The big-ticket item Wednesday was a proposed earmark ban, which Rep. Tom McClintock (R-Calif) put forward. Nearly three-quarters of the GOP conference voted against reinstating the ban. Such a ban was in effect for a decade before earmarks were allowed again in the current Congress (with some modifications).

McClintock is not a Freedom Caucus member, though Roll Call reported, “House Freedom Caucus Chairman Scott Perry, R-Pa., said in a brief interview Wednesday ahead of the conference vote that scrapping earmarks would be a ‘pretty important marker’ as conservatives weigh whether to lend McCarthy their support for speaker in a floor election Jan. 3.”

Since the summer, the caucus has pushed for rules changes that it said would shift power to individual members and away from leadership.

Some Freedom Caucus member amendments passed Wednesday, Punchbowl reported, including an amendment from Rep. Chip Roy (R-Texas) to require that members receive five days’ notice before a bill or resolution is considered under suspension of the rules unless it’s put to a recorded vote.

The conference also passed an amendment from Perry requiring a meeting of the conference if at least 50 members petition for one before considering major legislation.

Changes last month: Nov. 16 was a similarly mixed bag for the Freedom Caucus and leadership.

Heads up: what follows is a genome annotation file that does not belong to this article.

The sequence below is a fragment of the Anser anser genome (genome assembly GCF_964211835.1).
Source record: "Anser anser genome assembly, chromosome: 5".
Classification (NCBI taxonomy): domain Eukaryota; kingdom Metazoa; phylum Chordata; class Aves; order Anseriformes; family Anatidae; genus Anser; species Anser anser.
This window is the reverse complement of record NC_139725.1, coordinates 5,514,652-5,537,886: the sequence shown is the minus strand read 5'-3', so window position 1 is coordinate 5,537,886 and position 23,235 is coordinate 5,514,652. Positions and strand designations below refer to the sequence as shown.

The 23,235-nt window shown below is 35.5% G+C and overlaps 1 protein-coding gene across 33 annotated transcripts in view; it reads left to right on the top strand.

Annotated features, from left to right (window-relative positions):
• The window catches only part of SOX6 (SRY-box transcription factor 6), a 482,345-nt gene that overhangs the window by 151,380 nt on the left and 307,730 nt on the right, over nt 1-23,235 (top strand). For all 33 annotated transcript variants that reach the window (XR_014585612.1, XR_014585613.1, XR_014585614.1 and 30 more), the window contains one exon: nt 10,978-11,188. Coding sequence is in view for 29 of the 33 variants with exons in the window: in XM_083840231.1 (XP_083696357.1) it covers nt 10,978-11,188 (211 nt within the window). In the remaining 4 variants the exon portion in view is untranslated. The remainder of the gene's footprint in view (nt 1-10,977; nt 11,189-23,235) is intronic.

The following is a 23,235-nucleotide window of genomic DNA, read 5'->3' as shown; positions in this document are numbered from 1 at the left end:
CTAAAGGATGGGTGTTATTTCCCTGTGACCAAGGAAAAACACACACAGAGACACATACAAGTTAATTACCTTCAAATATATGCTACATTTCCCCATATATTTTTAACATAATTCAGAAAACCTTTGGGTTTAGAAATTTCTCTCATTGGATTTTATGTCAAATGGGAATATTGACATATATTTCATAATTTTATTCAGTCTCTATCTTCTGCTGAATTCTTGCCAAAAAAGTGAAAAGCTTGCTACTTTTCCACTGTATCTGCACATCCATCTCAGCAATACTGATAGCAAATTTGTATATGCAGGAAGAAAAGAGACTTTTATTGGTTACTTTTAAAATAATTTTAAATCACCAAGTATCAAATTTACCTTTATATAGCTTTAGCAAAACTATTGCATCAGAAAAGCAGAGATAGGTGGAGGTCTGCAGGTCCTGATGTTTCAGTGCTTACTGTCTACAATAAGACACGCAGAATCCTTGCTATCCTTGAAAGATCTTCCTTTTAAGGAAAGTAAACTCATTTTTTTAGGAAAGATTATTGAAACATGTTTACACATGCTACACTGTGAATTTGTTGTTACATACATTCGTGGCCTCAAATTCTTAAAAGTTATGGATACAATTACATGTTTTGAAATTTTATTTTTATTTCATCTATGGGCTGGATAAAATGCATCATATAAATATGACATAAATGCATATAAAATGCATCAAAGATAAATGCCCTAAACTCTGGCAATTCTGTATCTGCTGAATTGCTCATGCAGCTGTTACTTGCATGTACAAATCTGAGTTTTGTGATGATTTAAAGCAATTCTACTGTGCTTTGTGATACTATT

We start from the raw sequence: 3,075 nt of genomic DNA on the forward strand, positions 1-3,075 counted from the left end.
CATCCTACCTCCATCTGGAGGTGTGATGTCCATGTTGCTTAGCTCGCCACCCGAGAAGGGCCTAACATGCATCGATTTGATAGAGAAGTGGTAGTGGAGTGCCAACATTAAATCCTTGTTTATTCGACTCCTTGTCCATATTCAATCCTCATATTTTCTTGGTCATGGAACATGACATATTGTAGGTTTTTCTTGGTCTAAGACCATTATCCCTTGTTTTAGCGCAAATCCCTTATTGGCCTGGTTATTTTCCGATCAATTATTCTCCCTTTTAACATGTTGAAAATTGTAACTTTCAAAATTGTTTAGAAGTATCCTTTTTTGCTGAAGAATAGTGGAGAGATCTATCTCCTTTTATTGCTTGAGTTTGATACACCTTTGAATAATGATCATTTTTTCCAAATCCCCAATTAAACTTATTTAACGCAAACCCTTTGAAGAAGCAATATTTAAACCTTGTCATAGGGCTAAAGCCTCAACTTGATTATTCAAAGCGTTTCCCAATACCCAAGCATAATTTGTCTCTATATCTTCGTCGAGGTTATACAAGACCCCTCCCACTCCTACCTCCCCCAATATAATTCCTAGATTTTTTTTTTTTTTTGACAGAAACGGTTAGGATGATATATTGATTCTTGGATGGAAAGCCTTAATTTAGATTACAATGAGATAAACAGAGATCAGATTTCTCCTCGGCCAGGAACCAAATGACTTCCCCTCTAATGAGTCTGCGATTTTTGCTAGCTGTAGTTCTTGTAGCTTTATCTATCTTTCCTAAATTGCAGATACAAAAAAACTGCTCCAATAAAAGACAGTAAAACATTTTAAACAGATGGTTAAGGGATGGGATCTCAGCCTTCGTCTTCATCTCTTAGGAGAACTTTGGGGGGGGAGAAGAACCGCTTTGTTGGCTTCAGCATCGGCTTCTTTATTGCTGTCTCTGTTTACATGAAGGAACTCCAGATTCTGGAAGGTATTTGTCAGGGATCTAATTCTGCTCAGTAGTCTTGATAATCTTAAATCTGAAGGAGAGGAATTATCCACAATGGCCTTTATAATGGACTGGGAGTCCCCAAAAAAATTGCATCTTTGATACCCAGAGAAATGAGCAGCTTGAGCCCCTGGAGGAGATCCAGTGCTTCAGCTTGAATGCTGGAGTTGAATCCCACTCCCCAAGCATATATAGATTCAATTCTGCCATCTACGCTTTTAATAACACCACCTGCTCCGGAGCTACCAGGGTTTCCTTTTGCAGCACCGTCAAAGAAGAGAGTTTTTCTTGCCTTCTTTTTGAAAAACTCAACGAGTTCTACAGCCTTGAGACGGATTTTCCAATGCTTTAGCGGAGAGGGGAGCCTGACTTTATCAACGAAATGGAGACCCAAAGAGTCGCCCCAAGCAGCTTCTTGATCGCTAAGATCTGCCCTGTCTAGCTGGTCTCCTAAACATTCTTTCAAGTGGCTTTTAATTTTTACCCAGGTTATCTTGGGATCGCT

The Hill’s Emily Brooks reported at the time, “The spirit of a Freedom Caucus request to increase the number of regional representatives on the House GOP steering committee, the body of around 30 members that control committee assignments and chairmanships, is addressed in new regional maps.”

Republicans approved a new steering map last month, which Punchbowl’s Jake Sherman called “a big win for conservatives because it significantly decreases the power of the leadership when it comes to determining the composition of committees.”

The conference, however, did not get behind a major Freedom Caucus push in November to allow any Republican representative to force a vote on recalling the Speaker, instead passing an amendment stating a majority of Republicans must back such a motion. The conference also rejected an amendment Perry proposed to put committees in charge of selecting their chairs. 

New leaders, positions emerge from Dem elections

In the last two days, Democrats have elected new members to their leadership team, created new positions and changed the way they’ll choose the Democratic Congressional Campaign Committee (DCCC) chair.

Thursday morning, Rep. David Cicilline (R.I.) — who launched a last-minute challenge to Jim Clyburn (S.C.) for the role of assistant Democratic leader, the No. 4 position — withdrew his bid, meaning Clyburn won the position unopposed.

New leaders: Clyburn, currently Democratic whip, along with Speaker Nancy Pelosi (Calif.) and Majority Leader Steny Hoyer (Md.), stepped away from the top three Democratic spots, opening them up to a new generation. Reps. Hakeem Jeffries (N.Y.), Katherine Clark (Mass.) and Pete Aguilar (Calif.) will be the highest-ranking Democrats next year.

Rep. Ted Lieu (Calif.) was chosen as the next Democratic Caucus vice chair to assist Caucus chair Aguilar.

Democrats also voted to create the position of Democratic Policy and Communications Committee (DPCC) chair and selected Joe Neguse (Colo.), who was unopposed. The committee has had four co-chairs for the current Congress, for which the “chair of chairs” position was eliminated.

Neguse will oversee the newly elected DPCC co-chairs: Reps. Veronica Escobar (Texas), Dean Phillips (Minn.), and Lauren Underwood (Ill.).